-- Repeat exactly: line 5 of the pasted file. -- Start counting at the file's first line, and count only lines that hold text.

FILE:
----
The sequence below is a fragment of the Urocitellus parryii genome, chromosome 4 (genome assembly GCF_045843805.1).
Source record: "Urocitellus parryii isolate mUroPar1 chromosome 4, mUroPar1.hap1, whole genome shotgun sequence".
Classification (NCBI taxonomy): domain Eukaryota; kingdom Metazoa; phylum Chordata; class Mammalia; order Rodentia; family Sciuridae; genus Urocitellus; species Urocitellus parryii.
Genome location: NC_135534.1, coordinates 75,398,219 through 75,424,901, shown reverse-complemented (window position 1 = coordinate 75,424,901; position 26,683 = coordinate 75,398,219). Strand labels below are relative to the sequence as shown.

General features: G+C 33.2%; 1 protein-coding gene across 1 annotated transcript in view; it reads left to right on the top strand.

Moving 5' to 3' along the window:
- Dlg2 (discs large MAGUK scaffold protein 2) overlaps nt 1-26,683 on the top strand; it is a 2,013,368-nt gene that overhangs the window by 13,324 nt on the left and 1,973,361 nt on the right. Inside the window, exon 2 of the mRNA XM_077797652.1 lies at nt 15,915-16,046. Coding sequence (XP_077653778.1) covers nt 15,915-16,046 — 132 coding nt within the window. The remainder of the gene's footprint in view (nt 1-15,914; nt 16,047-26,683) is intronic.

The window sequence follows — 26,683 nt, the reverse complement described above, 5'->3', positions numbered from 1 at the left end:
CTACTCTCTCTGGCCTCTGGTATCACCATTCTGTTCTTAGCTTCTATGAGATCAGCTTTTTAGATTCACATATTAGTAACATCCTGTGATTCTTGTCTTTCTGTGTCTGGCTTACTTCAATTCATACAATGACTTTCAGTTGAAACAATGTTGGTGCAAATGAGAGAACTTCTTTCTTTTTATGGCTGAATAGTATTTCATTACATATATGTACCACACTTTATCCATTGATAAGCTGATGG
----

General features: G+C 33.2%; 1 protein-coding gene across 1 annotated transcript in view; it reads left to right on the top strand.